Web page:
An important thing to consider when planning for your future care, is what would happen if you were to lose capacity, and who will make important decisions on your behalf surrounding your care or finances in such an eventuality.

This is done by appointing a Lasting Power of Attorney (LPA)’.

An LPA is a legal document that enables you to give the authority to someone to make decisions on your behalf, if you were to lose mental capacity (the ability to make the decision) or no longer wish to make such decisions.

Ideally, this responsibility should be given to someone you wholeheartedly trust, but alternatively you can appoint a professional to act in this capacity.

If you were to lose capacity without having an appointed attorney, those close to you would need to seek a court of protection order to assign them as deputy, granting them the ability to make such decisions. This is a process which can not only be expensive, but can take many months rather than days to be granted.

Your ability to implement decisions can be affected both temporarily or permanently.
For example, you may not have the ability on a temporary basis to make decisions surrounding a visit to the hospital for an operation following an accident, but later recover full capacity following successful treatment. More permanent loss of capacity may be following a diagnosis and progression of a degenerative illness such as dementia. It’s paramount that you’re well prepared in the event of either scenario by ensuring you have an LPA in place.

There are two types of LPA’s, one that can cover your health and welfare and another that covers your finances.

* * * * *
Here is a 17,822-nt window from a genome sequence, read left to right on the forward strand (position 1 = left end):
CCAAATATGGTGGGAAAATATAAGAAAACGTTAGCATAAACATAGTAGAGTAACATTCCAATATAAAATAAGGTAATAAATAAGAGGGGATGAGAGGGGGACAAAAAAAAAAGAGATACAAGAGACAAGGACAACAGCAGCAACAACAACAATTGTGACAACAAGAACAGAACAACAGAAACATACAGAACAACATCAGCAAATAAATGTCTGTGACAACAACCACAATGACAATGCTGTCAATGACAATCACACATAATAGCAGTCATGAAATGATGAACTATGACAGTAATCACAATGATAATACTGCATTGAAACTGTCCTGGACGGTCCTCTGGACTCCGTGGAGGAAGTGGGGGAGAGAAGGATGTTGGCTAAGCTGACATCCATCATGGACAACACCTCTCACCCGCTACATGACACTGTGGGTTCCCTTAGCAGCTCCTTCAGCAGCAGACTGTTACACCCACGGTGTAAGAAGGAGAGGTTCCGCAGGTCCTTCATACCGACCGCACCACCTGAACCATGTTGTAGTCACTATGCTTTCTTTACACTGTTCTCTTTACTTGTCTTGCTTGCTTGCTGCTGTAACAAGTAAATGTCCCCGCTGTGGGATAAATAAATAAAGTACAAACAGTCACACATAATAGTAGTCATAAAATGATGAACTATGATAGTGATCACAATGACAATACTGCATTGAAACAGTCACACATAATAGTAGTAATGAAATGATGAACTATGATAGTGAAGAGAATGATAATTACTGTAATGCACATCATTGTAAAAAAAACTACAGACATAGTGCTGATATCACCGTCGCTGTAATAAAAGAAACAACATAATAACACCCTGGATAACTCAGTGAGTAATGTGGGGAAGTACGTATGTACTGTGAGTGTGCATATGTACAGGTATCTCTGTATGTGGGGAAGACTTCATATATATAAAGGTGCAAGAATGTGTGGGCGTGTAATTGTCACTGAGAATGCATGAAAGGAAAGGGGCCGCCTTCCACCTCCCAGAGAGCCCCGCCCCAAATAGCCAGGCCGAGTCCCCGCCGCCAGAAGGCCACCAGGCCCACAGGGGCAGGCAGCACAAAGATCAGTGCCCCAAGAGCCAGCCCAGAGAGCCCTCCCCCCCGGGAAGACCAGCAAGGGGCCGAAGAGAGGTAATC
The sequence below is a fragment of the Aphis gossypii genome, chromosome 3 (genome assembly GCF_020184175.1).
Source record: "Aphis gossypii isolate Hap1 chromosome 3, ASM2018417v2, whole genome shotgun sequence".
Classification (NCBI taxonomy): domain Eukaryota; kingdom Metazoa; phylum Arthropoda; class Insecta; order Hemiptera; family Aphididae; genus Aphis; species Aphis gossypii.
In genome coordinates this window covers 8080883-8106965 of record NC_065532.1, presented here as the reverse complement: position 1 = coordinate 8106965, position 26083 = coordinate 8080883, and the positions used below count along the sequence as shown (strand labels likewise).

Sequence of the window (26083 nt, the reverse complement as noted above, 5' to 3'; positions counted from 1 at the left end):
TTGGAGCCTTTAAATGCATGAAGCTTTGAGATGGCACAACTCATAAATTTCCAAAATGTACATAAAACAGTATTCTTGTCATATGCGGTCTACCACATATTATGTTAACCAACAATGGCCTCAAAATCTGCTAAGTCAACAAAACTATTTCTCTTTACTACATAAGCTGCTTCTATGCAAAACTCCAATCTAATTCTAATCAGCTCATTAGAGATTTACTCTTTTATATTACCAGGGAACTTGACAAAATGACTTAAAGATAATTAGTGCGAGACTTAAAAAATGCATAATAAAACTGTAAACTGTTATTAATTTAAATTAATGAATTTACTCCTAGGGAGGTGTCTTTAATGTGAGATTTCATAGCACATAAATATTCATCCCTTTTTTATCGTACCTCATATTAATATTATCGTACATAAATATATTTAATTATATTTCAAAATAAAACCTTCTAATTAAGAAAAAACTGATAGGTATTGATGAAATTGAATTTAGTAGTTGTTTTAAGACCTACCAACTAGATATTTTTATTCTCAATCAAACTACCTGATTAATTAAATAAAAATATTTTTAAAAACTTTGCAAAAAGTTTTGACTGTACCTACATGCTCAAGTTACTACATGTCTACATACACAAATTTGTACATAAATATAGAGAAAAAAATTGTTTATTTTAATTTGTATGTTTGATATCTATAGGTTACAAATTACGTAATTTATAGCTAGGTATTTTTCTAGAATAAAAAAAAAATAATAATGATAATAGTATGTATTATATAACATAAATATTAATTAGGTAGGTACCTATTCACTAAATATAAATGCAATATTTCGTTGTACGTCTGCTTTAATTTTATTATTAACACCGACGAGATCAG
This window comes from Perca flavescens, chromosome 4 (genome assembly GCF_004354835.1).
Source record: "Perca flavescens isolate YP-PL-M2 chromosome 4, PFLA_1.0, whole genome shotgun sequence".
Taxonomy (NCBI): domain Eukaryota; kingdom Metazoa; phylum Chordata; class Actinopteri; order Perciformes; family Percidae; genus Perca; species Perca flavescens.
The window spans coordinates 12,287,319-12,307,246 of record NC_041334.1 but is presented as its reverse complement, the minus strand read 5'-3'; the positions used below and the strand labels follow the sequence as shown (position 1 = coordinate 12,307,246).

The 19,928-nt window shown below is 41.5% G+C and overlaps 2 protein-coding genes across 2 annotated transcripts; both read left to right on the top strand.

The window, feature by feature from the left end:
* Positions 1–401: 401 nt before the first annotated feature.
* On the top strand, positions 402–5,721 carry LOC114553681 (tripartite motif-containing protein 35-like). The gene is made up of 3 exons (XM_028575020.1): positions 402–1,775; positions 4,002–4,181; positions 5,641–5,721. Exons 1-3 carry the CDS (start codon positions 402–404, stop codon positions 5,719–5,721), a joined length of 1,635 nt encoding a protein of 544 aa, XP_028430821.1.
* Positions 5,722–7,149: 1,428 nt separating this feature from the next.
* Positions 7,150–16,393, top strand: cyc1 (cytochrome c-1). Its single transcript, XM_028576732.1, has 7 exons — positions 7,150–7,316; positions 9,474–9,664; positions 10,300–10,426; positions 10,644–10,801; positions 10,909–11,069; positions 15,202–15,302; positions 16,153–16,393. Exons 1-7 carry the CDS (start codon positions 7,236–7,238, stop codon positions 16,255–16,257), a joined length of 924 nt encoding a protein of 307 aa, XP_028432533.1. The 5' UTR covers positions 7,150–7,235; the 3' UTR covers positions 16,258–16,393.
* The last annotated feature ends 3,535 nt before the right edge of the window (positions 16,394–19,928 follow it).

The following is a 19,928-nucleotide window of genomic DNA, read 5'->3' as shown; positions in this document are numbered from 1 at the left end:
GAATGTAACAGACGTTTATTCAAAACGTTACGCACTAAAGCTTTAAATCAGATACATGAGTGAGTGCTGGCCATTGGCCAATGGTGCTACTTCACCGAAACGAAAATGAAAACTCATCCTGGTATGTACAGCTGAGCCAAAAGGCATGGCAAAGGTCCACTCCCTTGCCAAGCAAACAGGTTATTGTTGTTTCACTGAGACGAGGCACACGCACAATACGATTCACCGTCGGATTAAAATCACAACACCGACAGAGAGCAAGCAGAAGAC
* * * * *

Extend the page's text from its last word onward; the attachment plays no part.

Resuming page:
An LPA for Health & Welfare can only be used if you no longer have mental capacity to make such decisions yourself and that it’s in your best interests to do so.
Such decisions as; where you live, what medical treatment and care you receive, what you can eat, who you have contact with and what social activities you partake in.
Under the terms of such an agreement, you can also determine whether your attorney is able to make decisions regarding life supporting treatment.

In addition to this, an LPA for Property and Finance can be used while you still have mental capacity, but your physical capacity has become weakened. These can cover all decisions about your finances, including buying/selling property, paying bills such as mortgage or rental payments, care home fees and utilities, as well as monetary investments.

Although this all may seem quite daunting, you can indeed restrict what your Attorney is able to do, your Attorney must always act in your best interests, keep records of what they are doing and keep your finances separate from their own.

You can consult an independent person, such as your solicitor, to be given information about how your finances are being dealt with.
You can allow your Attorney to make decisions, such as those you’d normally make yourself if you were able.

It’s also important to keep your appointed attorney up to date with regard to any changes in your circumstances that affect any preferences you would have if you were to lose capacity.

You can also amend who would act as your attorney should your circumstances change and a previously appointed attorney is no longer able, willing or suitable to act for you in this manner.

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